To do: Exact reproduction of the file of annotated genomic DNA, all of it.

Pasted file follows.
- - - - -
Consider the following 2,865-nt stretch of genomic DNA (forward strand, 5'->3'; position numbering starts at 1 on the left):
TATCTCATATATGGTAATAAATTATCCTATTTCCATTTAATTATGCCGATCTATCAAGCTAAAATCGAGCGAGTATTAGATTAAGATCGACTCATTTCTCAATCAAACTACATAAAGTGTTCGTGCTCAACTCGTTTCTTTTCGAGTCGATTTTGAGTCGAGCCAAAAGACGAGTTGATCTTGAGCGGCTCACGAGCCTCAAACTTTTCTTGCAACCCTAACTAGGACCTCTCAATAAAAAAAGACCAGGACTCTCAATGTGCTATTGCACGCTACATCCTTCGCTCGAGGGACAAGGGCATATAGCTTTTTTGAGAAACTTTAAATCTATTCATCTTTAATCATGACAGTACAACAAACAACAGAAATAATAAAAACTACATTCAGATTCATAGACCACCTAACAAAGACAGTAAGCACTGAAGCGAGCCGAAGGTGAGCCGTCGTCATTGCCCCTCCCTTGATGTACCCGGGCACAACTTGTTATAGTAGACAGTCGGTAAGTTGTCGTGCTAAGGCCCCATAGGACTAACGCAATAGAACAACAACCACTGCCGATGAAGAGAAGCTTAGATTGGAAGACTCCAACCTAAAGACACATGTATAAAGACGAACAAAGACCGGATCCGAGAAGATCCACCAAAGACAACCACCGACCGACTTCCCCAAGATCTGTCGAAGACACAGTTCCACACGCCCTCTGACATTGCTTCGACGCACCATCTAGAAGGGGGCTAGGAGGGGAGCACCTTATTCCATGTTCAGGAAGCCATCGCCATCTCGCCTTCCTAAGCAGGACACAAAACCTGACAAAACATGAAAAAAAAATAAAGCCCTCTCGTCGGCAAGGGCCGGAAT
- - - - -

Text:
Consider the following 2,865-nt stretch of genomic DNA (forward strand, 5'->3'; position numbering starts at 1 on the left):
TATCTCATATATGGTAATAAATTATCCTATTTCCATTTAATTATGCCGATCTATCAAGCTAAAATCGAGCGAGTATTAGATTAAGATCGACTCATTTCTCAATCAAACTACATAAAGTGTTCGTGCTCAACTCGTTTCTTTTCGAGTCGATTTTGAGTCGAGCCAAAAGACGAGTTGATCTTGAGCGGCTCACGAGCCTCAAACTTTTCTTGCAACCCTAACTAGGACCTCTCAATAAAAAAAGACCAGGACTCTCAATGTGCTATTGCACGCTACATCCTTCGCTCGAGGGACAAGGGCATATAGCTTTTTTGAGAAACTTTAAATCTATTCATCTTTAATCATGACAGTACAACAAACAACAGAAATAATAAAAACTACATTCAGATTCATAGACCACCTAACAAAGACAGTAAGCACTGAAGCGAGCCGAAGGTGAGCCGTCGTCATTGCCCCTCCCTTGATGTACCCGGGCACAACTTGTTATAGTAGACAGTCGGTAAGTTGTCGTGCTAAGGCCCCATAGGACTAACGCAATAGAACAACAACCACTGCCGATGAAGAGAAGCTTAGATTGGAAGACTCCAACCTAAAGACACATGTATAAAGACGAACAAAGACCGGATCCGAGAAGATCCACCAAAGACAACCACCGACCGACTTCCCCAAGATCTGTCGAAGACACAGTTCCACACGCCCTCTGACATTGCTTCGACGCACCATCTAGAAGGGGGCTAGGAGGGGAGCACCTTATTCCATGTTCAGGAAGCCATCGCCATCTCGCCTTCCTAAGCAGGACACAAAACCTGACAAAACATGAAAAAAAAATAAAGCCCTCTCGTCGGCAAGGGCCGGAAT